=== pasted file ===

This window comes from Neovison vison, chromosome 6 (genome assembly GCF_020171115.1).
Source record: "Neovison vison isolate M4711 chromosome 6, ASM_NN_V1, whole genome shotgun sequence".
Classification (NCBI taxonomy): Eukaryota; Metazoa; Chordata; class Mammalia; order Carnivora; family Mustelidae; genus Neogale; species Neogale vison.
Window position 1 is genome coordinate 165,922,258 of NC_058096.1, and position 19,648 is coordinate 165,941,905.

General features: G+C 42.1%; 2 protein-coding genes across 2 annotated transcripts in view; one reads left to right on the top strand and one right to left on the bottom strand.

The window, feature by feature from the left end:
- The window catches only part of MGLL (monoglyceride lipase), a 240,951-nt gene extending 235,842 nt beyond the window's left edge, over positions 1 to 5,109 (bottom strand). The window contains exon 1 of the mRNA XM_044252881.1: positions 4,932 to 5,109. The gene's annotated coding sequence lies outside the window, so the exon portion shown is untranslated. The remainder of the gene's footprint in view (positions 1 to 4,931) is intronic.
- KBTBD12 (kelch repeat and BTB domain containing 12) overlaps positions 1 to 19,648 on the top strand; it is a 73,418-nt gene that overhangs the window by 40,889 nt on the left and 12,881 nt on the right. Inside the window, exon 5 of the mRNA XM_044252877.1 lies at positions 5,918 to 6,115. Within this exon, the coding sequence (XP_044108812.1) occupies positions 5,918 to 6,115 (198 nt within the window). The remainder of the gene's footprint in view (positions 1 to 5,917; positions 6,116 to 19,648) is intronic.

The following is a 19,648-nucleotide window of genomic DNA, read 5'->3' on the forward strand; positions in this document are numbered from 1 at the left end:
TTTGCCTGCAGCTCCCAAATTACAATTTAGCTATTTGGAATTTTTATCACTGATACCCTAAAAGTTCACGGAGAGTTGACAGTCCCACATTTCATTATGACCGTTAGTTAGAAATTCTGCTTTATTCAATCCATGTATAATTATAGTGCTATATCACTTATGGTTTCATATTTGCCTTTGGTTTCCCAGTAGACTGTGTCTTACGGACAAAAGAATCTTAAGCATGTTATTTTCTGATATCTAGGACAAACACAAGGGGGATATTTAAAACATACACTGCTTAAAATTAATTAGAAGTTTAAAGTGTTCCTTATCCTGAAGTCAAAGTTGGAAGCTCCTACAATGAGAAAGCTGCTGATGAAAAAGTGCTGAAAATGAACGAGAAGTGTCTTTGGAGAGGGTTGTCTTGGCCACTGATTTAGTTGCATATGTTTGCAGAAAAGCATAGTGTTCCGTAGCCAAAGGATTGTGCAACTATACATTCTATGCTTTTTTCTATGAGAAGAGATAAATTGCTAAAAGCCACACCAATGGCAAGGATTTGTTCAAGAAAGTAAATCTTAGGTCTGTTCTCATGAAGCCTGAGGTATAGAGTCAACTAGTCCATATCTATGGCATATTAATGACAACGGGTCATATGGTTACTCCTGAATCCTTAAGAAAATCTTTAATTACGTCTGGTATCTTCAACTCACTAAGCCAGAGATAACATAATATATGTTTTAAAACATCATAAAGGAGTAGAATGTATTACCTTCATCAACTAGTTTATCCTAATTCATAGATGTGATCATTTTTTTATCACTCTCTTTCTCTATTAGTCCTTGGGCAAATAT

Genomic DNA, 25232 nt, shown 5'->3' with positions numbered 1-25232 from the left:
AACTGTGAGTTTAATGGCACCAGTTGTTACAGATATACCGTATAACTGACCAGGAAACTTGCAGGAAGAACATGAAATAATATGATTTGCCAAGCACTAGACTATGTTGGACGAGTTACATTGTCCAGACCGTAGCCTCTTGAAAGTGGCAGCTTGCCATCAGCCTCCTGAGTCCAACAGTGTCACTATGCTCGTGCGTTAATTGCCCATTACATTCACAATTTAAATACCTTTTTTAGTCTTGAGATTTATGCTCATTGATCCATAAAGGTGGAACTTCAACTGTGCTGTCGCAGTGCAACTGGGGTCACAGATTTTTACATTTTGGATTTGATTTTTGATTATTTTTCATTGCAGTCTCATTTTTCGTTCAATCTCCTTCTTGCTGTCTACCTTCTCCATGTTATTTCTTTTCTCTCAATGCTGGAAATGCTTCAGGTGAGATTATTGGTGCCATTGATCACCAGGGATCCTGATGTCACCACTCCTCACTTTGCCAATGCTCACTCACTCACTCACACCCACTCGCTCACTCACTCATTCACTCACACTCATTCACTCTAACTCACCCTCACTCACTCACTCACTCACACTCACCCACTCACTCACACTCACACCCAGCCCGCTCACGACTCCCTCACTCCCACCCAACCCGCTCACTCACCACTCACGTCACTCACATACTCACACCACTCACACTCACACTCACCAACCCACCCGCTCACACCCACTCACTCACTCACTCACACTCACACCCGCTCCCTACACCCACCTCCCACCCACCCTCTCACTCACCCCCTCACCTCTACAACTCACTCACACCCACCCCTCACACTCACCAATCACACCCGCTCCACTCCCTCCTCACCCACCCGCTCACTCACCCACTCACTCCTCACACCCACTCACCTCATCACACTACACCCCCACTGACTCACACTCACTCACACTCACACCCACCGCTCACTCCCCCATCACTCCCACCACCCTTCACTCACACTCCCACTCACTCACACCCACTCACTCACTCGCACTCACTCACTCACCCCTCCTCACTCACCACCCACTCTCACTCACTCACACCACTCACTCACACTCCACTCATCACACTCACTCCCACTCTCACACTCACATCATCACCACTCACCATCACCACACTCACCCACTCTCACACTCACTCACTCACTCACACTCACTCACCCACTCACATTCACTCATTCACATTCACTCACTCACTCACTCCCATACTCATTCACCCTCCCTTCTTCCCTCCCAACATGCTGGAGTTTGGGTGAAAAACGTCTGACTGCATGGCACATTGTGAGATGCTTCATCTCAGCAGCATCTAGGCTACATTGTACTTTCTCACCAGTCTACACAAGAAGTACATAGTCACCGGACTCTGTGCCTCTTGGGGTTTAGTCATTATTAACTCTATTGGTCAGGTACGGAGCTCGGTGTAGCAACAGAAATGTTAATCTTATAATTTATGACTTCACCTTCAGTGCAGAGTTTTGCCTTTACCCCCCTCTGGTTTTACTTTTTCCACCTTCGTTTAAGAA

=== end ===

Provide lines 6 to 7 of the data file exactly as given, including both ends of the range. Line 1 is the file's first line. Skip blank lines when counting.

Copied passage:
The window, feature by feature from the left end:
- The window catches only part of MGLL (monoglyceride lipase), a 240,951-nt gene extending 235,842 nt beyond the window's left edge, over positions 1 to 5,109 (bottom strand). The window contains exon 1 of the mRNA XM_044252881.1: positions 4,932 to 5,109. The gene's annotated coding sequence lies outside the window, so the exon portion shown is untranslated. The remainder of the gene's footprint in view (positions 1 to 4,931) is intronic.